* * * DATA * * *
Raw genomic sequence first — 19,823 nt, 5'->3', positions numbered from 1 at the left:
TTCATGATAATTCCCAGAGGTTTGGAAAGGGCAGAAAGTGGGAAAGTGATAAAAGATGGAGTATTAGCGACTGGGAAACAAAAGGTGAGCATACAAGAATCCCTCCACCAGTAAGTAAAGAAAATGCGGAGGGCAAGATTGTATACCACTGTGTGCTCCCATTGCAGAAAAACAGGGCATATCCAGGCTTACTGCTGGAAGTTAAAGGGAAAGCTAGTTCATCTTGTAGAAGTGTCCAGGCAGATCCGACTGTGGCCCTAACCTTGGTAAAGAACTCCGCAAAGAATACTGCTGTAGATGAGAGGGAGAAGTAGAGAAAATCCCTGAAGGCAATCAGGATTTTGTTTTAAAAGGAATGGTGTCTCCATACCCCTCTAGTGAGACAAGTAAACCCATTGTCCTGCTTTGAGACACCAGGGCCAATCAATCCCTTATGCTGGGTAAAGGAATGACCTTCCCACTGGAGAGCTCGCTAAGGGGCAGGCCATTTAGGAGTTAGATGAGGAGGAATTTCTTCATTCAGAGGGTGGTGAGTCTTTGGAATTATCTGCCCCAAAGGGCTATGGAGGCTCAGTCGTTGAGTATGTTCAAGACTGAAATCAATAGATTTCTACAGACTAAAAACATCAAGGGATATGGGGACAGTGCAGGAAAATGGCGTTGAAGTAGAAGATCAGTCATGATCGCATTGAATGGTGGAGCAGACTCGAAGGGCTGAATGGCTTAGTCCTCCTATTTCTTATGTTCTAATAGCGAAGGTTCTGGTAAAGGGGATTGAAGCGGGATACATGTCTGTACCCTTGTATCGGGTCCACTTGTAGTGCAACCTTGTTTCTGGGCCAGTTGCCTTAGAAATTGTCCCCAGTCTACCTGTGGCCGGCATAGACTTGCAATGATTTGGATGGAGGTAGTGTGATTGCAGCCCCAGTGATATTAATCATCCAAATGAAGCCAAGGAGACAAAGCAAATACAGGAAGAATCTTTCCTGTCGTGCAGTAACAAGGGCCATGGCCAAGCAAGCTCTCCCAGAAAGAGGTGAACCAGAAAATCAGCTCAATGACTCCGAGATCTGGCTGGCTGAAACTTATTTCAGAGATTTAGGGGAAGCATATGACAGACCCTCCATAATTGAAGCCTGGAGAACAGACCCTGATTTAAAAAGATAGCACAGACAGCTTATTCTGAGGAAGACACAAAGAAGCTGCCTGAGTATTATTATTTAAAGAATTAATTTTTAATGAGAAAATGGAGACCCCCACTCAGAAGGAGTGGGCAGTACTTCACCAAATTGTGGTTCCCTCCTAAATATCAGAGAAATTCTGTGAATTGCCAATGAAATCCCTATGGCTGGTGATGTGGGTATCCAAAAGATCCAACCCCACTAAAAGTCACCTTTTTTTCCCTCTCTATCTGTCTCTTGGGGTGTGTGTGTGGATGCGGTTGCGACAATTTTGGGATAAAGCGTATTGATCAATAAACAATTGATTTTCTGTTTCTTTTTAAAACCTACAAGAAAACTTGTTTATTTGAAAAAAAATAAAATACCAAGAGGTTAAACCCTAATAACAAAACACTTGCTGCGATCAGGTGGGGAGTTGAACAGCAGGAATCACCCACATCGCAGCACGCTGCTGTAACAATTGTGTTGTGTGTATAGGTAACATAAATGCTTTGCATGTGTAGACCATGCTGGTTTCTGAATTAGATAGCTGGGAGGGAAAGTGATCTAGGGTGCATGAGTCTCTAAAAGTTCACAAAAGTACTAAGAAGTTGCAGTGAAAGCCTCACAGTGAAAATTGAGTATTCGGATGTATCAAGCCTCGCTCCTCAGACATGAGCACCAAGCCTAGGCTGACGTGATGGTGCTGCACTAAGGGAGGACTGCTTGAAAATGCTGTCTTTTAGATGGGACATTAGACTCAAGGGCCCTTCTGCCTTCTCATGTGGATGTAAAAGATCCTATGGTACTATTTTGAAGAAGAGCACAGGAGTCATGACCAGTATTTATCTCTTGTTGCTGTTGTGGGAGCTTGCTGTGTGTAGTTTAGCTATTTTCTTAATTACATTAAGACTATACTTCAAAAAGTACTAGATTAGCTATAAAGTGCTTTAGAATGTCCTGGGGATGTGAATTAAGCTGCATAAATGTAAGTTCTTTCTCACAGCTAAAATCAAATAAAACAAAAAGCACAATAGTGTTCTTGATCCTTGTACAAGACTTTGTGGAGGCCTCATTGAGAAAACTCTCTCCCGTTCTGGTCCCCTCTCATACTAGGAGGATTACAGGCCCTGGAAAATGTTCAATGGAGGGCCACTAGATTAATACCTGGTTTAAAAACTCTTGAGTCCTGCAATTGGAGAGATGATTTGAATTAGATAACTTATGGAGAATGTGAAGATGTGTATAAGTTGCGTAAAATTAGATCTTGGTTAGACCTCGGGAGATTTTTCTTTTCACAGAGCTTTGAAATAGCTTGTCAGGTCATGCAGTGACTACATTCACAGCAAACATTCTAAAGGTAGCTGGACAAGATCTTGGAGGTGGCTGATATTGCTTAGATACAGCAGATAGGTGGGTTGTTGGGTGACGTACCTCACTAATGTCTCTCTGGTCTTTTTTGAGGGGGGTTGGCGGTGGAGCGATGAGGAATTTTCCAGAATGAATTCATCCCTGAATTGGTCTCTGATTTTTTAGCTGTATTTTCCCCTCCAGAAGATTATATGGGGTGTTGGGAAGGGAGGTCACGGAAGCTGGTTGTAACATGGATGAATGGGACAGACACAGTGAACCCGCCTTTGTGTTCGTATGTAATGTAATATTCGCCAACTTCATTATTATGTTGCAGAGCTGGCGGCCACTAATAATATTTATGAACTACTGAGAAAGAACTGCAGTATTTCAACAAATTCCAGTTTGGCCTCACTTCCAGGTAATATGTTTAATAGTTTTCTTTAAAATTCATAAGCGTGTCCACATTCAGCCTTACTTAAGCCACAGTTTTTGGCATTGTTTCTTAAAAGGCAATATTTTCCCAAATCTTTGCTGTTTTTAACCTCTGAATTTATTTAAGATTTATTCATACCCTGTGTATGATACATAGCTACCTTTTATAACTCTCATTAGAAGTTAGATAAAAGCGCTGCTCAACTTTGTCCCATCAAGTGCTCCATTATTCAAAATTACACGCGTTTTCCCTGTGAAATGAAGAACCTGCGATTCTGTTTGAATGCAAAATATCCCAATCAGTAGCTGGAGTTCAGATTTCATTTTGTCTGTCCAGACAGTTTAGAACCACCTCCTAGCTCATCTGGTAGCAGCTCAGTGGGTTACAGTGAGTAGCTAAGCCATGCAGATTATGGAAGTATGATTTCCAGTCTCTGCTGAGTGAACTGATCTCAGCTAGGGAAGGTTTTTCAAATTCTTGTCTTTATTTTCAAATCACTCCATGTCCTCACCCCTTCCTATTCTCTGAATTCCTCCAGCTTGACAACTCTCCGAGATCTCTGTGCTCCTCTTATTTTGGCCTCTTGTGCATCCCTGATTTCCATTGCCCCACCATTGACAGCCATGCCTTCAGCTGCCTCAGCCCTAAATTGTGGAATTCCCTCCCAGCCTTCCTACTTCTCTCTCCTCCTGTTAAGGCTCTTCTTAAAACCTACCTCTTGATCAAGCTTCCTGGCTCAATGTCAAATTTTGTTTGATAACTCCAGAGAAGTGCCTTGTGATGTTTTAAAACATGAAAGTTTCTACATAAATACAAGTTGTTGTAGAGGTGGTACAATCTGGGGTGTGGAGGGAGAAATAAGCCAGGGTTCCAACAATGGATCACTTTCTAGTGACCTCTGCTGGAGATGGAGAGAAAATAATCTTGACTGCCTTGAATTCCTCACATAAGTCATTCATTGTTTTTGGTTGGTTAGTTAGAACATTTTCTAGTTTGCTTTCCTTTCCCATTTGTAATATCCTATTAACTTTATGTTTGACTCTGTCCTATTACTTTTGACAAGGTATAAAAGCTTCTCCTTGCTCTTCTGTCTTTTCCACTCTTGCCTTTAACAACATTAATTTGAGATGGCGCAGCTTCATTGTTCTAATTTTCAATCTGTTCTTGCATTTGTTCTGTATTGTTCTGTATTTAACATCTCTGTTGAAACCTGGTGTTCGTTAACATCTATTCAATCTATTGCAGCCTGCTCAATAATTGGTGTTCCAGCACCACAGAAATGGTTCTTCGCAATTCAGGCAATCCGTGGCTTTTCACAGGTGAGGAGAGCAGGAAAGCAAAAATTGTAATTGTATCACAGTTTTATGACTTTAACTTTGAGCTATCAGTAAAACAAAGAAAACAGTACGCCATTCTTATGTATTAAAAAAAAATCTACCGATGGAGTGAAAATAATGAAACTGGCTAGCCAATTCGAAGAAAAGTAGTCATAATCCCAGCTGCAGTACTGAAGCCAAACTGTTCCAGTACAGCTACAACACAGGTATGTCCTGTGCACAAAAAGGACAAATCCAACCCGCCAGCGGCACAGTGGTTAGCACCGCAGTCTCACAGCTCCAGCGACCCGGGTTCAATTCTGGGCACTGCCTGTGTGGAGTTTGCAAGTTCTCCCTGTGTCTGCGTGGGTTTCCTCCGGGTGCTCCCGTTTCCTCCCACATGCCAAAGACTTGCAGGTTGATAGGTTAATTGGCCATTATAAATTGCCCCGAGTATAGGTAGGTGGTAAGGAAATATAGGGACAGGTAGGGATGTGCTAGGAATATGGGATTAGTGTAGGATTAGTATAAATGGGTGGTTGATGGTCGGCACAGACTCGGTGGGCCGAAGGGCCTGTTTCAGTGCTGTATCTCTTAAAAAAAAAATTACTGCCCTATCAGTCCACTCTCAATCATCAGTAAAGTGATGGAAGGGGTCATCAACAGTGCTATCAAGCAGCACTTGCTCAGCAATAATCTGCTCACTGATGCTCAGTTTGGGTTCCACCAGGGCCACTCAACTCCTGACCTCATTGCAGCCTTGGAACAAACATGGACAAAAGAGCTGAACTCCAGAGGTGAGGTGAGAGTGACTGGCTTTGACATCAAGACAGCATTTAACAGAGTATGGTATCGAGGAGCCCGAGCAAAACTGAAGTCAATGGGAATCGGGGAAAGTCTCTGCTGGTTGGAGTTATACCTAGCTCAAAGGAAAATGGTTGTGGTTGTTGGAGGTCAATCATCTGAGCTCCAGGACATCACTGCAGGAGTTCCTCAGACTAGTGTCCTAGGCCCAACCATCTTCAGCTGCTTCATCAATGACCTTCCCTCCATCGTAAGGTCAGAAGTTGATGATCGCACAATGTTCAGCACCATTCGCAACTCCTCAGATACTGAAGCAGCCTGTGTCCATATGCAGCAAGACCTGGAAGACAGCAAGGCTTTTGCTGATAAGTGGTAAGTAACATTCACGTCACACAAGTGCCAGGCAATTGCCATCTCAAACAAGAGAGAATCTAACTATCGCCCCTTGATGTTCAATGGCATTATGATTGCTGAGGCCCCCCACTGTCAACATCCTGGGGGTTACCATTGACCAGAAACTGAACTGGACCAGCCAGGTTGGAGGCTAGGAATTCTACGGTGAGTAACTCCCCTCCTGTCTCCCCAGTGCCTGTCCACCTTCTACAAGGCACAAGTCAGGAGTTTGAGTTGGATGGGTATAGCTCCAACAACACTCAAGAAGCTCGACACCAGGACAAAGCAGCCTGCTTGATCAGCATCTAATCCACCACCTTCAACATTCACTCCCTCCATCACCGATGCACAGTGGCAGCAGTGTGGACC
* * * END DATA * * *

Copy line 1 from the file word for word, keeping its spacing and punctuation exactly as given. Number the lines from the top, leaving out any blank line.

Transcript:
Raw genomic sequence first — 19,823 nt, 5'->3', positions numbered from 1 at the left: